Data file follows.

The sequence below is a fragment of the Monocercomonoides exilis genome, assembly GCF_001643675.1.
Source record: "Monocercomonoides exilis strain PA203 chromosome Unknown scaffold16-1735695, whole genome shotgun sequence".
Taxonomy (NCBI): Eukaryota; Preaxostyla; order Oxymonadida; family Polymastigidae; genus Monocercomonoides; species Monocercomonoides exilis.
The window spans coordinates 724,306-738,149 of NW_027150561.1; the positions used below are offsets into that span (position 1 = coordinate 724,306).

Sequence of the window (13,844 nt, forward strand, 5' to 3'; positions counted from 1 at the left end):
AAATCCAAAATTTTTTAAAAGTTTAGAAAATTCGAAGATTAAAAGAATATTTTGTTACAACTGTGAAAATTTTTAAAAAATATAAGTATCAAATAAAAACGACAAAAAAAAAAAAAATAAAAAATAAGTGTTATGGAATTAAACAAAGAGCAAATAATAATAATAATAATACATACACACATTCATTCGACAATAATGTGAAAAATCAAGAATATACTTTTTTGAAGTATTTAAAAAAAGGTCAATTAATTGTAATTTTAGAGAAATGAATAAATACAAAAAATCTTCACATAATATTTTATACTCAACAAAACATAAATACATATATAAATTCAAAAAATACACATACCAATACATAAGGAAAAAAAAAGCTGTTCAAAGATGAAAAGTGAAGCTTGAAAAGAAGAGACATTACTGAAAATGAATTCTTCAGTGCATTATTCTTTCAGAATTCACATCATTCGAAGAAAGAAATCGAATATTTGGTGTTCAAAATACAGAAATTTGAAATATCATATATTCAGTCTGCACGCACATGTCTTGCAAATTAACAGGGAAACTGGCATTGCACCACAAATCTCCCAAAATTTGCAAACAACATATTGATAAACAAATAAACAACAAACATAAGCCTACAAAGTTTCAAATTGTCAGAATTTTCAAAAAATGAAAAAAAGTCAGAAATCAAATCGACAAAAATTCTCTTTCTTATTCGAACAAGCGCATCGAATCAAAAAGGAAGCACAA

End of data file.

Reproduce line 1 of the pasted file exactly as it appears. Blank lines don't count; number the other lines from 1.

The sequence below is a fragment of the Monocercomonoides exilis genome, assembly GCF_001643675.1.